In Oct. 2010, Brian Long was told to start a journey that would prove most rewarding for the automotive engineer. Long, who graduated from West Virginia University with a bachelor’s in industrial engineering, was sent to Brazil to work on General Motor’s new Chevrolet Colorado truck. After being unveiled on Nov. 20, 2014, at the Los Angeles Auto Show, the Colorado was awarded the 2015 Motor Trend Truck of the Year.

“I have a great sense of accomplishment for everyone who had a hand in this,” said Long. “I could not feel more proud.”

Long was chosen by General Motors’ executives to help develop a mid-size truck that would be a better fit for customer needs. He was sent to work at GM’s Technical Center in S�o Paulo, Brazil, for a year to start the process and then returned to the company’s North American headquarters in 2012.

The Colorado was first manufactured in 2004 and discontinued in 2012. It was re-introduced in 2014 with a new mindset: to win the consumer over.

“The old model wasn’t the market leader, so our goal from the beginning was to win the customer over,” explained Long. “We had a good check and balance system in place to make sure that the team was building a quality vehicle that would appeal to buyers.”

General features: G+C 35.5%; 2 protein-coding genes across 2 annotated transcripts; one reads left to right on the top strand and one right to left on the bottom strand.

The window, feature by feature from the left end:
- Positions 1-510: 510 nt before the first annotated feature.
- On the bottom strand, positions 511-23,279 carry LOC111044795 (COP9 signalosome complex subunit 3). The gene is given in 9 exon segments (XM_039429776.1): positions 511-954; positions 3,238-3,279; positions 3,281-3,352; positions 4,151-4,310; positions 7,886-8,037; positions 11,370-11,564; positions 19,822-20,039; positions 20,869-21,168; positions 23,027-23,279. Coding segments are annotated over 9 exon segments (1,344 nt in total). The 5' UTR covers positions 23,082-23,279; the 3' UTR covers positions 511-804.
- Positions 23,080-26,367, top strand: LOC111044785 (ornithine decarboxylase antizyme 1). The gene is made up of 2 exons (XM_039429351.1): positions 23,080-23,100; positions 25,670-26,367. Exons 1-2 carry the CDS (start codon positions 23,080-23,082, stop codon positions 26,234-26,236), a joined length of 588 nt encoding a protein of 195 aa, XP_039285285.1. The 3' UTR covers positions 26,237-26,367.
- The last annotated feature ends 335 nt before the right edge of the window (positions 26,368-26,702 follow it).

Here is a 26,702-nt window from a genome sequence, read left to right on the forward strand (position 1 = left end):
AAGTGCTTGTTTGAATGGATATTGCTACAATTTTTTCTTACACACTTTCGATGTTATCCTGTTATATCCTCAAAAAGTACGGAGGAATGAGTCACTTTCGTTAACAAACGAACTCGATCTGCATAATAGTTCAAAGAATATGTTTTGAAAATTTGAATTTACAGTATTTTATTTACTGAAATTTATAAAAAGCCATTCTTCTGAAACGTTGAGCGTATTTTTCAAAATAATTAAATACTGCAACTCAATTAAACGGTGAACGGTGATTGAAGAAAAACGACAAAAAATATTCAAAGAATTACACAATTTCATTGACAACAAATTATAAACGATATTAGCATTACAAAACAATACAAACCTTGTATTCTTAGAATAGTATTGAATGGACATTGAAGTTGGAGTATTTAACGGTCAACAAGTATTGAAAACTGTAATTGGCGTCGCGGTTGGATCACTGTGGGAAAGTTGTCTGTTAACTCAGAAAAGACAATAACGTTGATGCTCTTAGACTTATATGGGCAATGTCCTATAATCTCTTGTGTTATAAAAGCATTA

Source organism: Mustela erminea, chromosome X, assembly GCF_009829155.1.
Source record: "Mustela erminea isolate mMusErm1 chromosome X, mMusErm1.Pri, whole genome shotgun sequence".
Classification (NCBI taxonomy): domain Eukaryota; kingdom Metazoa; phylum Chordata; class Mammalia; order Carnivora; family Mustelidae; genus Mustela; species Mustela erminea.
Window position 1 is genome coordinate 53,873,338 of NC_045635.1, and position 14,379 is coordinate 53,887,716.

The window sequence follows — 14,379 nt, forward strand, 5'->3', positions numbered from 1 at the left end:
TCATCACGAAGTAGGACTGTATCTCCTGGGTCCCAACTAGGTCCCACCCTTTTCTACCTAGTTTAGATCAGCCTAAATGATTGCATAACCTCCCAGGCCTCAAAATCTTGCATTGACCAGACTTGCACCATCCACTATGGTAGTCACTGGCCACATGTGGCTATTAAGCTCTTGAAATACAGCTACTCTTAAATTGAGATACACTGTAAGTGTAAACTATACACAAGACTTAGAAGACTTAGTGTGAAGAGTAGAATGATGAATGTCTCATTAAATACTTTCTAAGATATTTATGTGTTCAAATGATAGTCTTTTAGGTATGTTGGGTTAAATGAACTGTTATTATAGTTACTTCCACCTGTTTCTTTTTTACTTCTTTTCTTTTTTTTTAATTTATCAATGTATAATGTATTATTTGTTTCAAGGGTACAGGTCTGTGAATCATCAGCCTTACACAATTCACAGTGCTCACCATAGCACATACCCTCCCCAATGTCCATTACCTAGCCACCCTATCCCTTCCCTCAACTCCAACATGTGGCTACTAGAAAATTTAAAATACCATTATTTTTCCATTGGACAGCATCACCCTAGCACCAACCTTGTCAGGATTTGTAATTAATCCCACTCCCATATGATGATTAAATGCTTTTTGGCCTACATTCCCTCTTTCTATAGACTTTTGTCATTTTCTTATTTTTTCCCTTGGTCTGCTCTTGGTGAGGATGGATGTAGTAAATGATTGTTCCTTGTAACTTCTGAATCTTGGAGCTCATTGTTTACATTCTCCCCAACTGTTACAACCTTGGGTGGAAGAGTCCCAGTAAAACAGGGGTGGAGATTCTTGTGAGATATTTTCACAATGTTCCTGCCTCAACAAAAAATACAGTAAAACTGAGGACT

As the program’s quality manager, Long’s job was to ensure that the vehicle was designed to exceed industry tests while balancing performance, fuel economy and the driving experience.

“We didn’t sacrifice fuel economy over tow capacity or the capability over the driving experience,” he said.

Long has spent his entire career working on GM trucks, giving him a broad understanding of industry tests and the customer base. He began as a student interning with the company. He was hired upon graduating in 2001 and began working in Flint, Michigan. Quickly, he became a plant supervisor and then a reliability manager four years later.

In 2008, Long moved into GM’s central office, at the Vehicle Engineering Center in Warren, Michigan, and was in charge of program quality for trucks and future product development. It was in this position that he was asked to start the Colorado project.

Long says that he is proud of the way his team worked together to connect with the customer. Their work produced a unanimous vote for the award.

“There has been a big change in the industry. Everything is more integrated and we are more connected to the customer and each other,” he said. “This helps us design and build a better product.”

Long said that the education he received at WVU is unique because it trained him to be a professional team member.

“For a large university, WVU’s engineering college made you feel like you were at a small college. The professors gave good, close attention to their students,” said Long. “I gained a lot of experience working on project teams at WVU.

“On an academic group project, you learn what it takes to get something done as a team. That one-on-one touch-point with other human beings was priceless for me.”

Long will continue to practice these skills in his new role as the quality manager of the GM Powertrain Test Fleets.



CONTACT: Mary C. Dillon, Statler College of Engineering and Mineral Resources

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